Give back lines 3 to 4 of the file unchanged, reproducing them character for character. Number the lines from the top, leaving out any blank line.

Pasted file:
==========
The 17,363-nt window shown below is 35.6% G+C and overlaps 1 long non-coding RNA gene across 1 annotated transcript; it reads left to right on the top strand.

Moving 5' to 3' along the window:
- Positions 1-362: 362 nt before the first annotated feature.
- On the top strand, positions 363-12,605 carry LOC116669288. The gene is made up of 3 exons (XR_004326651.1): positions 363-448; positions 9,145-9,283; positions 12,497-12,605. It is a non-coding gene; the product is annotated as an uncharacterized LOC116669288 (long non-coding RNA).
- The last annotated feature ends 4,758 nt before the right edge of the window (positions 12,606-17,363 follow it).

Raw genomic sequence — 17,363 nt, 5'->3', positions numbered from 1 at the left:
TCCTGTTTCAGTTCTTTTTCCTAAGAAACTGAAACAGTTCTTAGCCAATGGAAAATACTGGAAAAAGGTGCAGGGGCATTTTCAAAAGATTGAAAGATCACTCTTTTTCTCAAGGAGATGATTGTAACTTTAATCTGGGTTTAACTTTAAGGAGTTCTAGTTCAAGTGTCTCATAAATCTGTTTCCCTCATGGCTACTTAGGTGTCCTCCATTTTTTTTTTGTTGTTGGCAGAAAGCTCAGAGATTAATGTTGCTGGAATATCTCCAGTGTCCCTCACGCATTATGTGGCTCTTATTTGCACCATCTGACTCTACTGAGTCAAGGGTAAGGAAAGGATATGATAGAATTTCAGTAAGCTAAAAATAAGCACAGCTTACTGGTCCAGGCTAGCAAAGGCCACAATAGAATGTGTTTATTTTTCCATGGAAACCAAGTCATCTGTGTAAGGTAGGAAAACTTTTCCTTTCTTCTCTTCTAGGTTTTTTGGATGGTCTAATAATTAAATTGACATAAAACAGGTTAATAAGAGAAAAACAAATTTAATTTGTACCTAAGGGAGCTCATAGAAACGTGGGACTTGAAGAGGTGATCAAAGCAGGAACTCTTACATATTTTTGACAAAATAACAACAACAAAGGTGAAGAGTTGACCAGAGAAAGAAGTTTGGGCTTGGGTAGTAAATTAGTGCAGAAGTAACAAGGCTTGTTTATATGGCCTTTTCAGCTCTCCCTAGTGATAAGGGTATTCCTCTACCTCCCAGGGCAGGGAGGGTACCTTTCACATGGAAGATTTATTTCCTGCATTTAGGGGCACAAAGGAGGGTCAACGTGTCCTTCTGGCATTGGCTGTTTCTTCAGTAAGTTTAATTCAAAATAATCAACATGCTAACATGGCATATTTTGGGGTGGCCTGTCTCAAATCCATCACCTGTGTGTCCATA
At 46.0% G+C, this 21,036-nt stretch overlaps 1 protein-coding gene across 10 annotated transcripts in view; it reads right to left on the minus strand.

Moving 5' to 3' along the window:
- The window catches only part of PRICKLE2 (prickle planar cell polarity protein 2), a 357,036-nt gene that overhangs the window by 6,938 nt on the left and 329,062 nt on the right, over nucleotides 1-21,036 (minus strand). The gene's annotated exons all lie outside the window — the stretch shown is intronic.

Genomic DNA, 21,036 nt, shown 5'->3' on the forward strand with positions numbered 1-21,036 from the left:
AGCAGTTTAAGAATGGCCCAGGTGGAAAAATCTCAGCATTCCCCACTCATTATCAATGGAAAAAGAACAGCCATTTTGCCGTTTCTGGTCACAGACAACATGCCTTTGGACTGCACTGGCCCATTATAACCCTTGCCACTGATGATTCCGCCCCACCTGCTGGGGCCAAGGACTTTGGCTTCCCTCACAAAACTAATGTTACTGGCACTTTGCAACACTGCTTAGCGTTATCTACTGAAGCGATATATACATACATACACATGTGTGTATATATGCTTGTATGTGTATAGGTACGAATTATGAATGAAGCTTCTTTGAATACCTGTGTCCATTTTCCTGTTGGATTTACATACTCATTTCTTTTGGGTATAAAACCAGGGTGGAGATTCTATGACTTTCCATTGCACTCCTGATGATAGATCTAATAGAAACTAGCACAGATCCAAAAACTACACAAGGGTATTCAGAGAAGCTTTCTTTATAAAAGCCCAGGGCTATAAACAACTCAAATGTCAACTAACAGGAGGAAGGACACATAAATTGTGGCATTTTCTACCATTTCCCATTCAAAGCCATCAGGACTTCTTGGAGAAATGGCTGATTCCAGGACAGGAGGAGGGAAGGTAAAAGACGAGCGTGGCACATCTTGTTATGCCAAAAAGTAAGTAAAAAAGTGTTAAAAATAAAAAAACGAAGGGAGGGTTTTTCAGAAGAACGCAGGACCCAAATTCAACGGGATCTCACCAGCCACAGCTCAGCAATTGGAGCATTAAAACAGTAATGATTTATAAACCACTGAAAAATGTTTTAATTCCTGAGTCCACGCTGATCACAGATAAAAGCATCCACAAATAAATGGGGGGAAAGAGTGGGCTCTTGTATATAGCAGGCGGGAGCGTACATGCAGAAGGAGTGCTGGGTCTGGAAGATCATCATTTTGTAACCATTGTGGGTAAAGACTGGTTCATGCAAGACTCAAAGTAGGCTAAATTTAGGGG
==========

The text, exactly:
- Positions 1-362: 362 nt before the first annotated feature.
- On the top strand, positions 363-12,605 carry LOC116669288. The gene is made up of 3 exons (XR_004326651.1): positions 363-448; positions 9,145-9,283; positions 12,497-12,605. It is a non-coding gene; the product is annotated as an uncharacterized LOC116669288 (long non-coding RNA).